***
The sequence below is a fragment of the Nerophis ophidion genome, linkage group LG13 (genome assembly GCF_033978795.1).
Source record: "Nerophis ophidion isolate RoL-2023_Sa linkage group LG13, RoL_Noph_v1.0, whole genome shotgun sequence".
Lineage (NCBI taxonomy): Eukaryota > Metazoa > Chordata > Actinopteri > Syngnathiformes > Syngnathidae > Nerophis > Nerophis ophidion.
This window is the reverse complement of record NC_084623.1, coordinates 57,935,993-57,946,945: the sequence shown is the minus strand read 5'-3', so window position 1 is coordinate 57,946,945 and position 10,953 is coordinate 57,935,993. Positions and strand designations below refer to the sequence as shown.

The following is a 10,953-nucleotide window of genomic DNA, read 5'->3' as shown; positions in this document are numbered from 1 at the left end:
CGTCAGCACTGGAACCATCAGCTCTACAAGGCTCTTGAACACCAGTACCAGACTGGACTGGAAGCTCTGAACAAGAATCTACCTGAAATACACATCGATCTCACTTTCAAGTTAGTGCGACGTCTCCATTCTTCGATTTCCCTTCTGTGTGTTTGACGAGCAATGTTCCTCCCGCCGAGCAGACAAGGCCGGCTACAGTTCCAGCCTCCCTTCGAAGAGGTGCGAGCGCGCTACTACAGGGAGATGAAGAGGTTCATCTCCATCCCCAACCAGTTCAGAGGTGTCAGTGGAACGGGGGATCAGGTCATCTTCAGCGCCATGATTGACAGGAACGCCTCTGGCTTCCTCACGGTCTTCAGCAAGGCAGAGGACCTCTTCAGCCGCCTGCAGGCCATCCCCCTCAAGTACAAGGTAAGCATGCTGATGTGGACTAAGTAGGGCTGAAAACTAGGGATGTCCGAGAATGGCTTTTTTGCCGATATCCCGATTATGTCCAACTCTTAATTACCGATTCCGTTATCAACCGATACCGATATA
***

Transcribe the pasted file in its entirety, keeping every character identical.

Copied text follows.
The sequence below is a fragment of the Nerophis ophidion genome, linkage group LG13 (genome assembly GCF_033978795.1).
Source record: "Nerophis ophidion isolate RoL-2023_Sa linkage group LG13, RoL_Noph_v1.0, whole genome shotgun sequence".
Lineage (NCBI taxonomy): Eukaryota > Metazoa > Chordata > Actinopteri > Syngnathiformes > Syngnathidae > Nerophis > Nerophis ophidion.
This window is the reverse complement of record NC_084623.1, coordinates 57,935,993-57,946,945: the sequence shown is the minus strand read 5'-3', so window position 1 is coordinate 57,946,945 and position 10,953 is coordinate 57,935,993. Positions and strand designations below refer to the sequence as shown.

The following is a 10,953-nucleotide window of genomic DNA, read 5'->3' as shown; positions in this document are numbered from 1 at the left end:
CGTCAGCACTGGAACCATCAGCTCTACAAGGCTCTTGAACACCAGTACCAGACTGGACTGGAAGCTCTGAACAAGAATCTACCTGAAATACACATCGATCTCACTTTCAAGTTAGTGCGACGTCTCCATTCTTCGATTTCCCTTCTGTGTGTTTGACGAGCAATGTTCCTCCCGCCGAGCAGACAAGGCCGGCTACAGTTCCAGCCTCCCTTCGAAGAGGTGCGAGCGCGCTACTACAGGGAGATGAAGAGGTTCATCTCCATCCCCAACCAGTTCAGAGGTGTCAGTGGAACGGGGGATCAGGTCATCTTCAGCGCCATGATTGACAGGAACGCCTCTGGCTTCCTCACGGTCTTCAGCAAGGCAGAGGACCTCTTCAGCCGCCTGCAGGCCATCCCCCTCAAGTACAAGGTAAGCATGCTGATGTGGACTAAGTAGGGCTGAAAACTAGGGATGTCCGAGAATGGCTTTTTTGCCGATATCCCGATTATGTCCAACTCTTAATTACCGATTCCGTTATCAACCGATACCGATATA